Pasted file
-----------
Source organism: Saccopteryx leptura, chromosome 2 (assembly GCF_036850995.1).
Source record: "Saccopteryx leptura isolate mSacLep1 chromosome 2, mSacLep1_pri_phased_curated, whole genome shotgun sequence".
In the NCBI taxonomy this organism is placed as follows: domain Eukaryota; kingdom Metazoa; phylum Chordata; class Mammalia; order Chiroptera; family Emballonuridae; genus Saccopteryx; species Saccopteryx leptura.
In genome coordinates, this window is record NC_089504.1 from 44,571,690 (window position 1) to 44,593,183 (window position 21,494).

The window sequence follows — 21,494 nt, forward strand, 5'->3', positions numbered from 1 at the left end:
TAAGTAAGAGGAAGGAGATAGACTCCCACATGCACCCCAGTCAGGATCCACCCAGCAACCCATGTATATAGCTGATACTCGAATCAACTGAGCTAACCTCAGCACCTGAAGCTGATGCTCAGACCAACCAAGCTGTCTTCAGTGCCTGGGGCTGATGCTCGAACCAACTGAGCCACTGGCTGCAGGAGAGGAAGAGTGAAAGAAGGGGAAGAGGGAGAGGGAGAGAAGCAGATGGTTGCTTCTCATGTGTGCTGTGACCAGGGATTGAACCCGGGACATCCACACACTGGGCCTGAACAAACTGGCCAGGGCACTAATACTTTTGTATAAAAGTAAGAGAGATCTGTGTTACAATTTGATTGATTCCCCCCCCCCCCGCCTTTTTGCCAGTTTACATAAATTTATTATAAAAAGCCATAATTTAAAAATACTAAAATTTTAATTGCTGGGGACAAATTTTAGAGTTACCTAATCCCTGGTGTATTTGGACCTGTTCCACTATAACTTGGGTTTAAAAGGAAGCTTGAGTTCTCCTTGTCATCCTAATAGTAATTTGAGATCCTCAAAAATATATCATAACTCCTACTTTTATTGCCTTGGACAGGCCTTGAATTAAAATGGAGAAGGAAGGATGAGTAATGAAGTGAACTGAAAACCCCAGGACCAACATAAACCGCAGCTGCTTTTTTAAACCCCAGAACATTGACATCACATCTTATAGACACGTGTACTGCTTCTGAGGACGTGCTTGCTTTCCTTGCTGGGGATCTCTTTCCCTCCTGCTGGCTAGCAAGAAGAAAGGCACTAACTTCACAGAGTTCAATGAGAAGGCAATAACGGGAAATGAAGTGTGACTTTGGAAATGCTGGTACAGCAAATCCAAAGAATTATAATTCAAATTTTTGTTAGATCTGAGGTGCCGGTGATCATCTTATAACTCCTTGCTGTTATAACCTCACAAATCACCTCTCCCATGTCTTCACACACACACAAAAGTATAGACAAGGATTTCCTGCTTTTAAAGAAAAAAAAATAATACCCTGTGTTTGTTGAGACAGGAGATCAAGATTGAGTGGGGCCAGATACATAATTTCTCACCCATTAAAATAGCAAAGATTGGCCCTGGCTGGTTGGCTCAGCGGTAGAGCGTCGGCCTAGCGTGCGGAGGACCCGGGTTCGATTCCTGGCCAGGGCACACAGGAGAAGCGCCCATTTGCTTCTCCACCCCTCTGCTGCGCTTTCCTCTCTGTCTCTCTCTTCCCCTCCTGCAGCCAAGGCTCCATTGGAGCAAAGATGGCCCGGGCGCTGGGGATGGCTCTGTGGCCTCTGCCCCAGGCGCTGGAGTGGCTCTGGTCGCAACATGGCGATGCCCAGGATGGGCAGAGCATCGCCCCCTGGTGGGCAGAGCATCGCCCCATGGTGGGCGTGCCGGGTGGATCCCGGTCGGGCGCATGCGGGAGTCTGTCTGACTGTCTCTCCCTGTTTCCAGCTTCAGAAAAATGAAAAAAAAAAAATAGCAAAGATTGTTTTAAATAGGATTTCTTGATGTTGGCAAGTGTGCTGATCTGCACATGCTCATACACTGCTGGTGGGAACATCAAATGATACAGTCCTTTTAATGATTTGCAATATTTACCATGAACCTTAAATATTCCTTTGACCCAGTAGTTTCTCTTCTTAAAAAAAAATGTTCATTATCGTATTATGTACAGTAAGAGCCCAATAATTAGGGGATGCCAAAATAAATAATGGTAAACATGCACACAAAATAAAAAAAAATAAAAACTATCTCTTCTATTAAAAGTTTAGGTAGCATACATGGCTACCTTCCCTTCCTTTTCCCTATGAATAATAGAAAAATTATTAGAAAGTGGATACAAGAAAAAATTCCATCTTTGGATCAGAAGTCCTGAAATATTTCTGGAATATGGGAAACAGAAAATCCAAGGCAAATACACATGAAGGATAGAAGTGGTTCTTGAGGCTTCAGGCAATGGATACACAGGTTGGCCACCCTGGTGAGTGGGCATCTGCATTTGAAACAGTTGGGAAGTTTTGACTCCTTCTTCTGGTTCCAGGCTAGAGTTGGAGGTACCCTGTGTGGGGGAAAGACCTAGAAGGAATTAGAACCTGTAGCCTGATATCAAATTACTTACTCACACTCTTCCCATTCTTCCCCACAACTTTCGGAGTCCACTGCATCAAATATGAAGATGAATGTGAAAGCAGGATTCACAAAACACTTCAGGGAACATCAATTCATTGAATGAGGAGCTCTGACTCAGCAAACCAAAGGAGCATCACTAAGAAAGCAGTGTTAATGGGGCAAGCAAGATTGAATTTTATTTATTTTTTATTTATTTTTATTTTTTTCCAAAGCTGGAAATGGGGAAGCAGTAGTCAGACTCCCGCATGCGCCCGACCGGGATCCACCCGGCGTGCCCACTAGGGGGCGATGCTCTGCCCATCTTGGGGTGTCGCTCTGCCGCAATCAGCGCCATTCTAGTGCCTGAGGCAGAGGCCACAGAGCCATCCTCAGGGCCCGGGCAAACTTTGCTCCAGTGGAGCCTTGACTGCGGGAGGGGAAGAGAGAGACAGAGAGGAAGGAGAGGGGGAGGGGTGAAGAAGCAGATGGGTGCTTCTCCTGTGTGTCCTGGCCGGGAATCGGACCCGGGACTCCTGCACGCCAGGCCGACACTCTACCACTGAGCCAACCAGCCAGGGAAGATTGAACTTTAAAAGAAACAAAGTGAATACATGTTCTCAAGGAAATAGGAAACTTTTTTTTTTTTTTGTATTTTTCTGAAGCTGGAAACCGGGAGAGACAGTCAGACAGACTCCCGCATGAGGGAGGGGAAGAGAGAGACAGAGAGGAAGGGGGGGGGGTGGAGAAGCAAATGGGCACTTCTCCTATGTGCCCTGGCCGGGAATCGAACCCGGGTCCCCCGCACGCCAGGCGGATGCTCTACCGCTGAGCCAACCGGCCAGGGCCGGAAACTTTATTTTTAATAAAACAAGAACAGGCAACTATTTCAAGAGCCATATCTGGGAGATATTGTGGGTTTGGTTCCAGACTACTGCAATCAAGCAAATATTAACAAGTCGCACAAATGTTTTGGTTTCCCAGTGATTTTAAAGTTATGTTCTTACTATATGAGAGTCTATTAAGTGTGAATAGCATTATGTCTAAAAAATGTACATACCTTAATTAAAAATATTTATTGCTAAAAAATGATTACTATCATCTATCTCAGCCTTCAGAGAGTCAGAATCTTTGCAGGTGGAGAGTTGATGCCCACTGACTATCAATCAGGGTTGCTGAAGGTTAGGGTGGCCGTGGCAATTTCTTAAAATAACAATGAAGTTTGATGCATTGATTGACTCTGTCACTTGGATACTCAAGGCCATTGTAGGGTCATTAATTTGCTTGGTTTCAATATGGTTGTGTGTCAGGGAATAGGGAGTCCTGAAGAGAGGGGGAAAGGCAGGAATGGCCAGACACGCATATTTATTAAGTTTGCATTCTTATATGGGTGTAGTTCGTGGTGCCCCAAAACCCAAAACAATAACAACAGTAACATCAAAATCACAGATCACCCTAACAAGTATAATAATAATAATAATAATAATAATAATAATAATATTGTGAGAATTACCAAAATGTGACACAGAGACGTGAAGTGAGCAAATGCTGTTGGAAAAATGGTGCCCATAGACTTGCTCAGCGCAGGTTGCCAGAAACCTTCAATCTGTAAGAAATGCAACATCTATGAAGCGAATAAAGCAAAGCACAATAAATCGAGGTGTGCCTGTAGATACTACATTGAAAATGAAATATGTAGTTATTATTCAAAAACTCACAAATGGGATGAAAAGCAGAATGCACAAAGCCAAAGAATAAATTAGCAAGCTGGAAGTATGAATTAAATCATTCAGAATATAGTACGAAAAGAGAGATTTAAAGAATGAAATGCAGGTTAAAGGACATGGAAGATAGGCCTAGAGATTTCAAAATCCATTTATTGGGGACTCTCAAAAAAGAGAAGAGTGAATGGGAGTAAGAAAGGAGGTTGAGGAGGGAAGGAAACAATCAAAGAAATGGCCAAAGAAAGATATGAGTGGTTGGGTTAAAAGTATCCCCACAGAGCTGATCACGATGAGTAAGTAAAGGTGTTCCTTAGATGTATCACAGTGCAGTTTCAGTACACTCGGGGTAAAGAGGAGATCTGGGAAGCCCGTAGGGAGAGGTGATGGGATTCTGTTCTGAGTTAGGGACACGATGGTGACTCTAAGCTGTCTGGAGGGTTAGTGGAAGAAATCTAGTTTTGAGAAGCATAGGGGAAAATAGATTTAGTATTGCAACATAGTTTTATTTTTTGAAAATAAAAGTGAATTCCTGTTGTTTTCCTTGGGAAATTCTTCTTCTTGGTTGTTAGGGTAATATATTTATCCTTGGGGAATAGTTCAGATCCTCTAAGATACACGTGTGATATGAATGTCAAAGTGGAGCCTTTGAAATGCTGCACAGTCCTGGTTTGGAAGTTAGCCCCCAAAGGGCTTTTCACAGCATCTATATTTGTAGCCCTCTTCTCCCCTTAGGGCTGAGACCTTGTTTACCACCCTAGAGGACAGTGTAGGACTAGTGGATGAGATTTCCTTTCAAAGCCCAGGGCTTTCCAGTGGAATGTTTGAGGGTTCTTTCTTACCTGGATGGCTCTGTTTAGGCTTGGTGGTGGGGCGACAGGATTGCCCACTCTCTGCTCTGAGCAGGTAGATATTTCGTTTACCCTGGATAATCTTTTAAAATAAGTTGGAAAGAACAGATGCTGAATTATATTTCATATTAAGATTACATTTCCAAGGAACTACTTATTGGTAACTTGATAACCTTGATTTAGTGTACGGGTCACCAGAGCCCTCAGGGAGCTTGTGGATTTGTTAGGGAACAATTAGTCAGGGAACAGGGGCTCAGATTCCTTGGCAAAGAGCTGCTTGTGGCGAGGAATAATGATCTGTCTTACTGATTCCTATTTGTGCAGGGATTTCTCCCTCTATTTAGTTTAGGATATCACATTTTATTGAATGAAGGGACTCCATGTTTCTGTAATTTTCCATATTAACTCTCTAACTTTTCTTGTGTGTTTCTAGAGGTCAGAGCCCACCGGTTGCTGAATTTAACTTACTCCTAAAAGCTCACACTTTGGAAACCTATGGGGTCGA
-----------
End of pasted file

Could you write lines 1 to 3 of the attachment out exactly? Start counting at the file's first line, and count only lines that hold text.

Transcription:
Source organism: Saccopteryx leptura, chromosome 2 (assembly GCF_036850995.1).
Source record: "Saccopteryx leptura isolate mSacLep1 chromosome 2, mSacLep1_pri_phased_curated, whole genome shotgun sequence".
In the NCBI taxonomy this organism is placed as follows: domain Eukaryota; kingdom Metazoa; phylum Chordata; class Mammalia; order Chiroptera; family Emballonuridae; genus Saccopteryx; species Saccopteryx leptura.